Historical Background to the Mayors of Wrexham
Prior to 1857, the administration of Wrexham was undertaken largely by the manorial courts of the leading gentry, and the parish Vestry. The manorial courts had become incapable of coping with increasingly complicated local government duties long before 1857 and the Church’s Vestry compensated by adding secular matters to its original church business.
However, problems of administering local government remained with different authorities controlling different matters within Wrexham and public health issues in particular causing problems. Leading townsfolk decided to petition the Privy Council to grant the town a Charter of Incorporation which was granted on the 23 September 1857.
The Charter of Incorporation laid the broad democratic basis upon which modern local government was to develop in Wrexham, and saw the founding of the Borough Council of Wrexham with Wrexham’s first Mayor, Thomas Edgworth.
Today, the Mayors of Wrexham are elected from amongst the members of the Council at its Annual Meeting and serve a term of one year, although in past years some mayors have served in the post for two or more years.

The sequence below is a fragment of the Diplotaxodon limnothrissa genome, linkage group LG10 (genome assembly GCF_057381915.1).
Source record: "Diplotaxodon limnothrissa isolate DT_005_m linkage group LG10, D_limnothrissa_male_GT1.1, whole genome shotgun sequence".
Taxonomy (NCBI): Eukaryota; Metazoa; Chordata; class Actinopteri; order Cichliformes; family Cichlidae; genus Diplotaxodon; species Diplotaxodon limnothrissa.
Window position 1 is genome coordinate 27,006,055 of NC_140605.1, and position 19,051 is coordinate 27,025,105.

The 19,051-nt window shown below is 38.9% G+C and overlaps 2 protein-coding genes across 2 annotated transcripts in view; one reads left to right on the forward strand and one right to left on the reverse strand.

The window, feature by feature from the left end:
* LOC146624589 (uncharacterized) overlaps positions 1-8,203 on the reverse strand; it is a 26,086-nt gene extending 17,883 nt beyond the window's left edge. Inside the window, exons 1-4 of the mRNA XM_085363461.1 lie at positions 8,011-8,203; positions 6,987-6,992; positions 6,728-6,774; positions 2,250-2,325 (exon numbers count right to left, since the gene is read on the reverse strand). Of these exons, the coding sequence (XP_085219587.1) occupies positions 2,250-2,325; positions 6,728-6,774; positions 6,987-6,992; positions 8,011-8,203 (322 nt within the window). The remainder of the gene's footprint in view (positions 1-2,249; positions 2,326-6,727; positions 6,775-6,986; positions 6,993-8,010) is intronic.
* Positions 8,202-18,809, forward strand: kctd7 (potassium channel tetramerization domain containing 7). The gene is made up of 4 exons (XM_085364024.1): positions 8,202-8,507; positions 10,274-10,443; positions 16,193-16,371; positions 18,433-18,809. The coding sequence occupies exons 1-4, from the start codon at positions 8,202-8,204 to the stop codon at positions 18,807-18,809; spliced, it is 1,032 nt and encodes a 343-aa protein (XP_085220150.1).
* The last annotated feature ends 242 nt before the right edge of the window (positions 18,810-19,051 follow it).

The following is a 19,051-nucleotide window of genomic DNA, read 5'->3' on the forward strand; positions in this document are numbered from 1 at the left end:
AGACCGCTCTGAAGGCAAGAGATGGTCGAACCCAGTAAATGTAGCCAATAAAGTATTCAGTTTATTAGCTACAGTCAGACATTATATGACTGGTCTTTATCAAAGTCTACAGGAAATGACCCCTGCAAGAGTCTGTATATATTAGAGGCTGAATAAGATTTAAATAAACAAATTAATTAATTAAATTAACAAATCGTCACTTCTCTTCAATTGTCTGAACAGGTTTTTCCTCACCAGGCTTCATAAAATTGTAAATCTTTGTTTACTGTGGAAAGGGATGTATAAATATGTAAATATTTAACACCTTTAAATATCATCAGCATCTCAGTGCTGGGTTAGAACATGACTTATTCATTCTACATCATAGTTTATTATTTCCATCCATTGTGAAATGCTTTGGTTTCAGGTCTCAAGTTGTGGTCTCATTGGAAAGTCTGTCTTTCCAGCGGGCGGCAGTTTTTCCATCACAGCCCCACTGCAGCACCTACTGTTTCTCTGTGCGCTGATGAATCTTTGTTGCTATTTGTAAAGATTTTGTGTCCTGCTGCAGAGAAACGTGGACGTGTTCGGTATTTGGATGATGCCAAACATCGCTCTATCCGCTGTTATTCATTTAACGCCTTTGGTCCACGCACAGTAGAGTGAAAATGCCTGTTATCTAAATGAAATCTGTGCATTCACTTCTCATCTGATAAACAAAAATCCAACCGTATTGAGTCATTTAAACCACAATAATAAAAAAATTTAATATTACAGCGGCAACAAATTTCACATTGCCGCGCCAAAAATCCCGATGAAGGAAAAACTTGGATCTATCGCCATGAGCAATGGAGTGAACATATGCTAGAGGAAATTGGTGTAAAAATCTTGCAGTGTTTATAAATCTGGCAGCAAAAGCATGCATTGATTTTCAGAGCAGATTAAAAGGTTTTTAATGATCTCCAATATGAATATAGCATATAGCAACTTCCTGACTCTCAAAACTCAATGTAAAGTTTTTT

The Mayoral Year is always busy and includes 5 formal civic events: The Annual Meeting of the Council, Civic Visit to Church, Royal Welch Fusiliers Reunion Weekend, a Charity Ball and Annual Service of Remembrance.
In addition to the more formal civic events, an average Mayoral Year will see the Mayor attending over 400 engagements.
The Mayor will of course receive many more invitations and many of these will be attended by the Deputy Mayor.
At the beginning of his year the Mayor may nominate a charity or charities which will receive the proceeds from his fundraising during the year.
In recent years, locally based charities have received several thousand pounds as a result of the Mayor’s Charity Fund. In addition to the nominated charities the Mayor considers requests for donations from needy individuals and other worthy causes.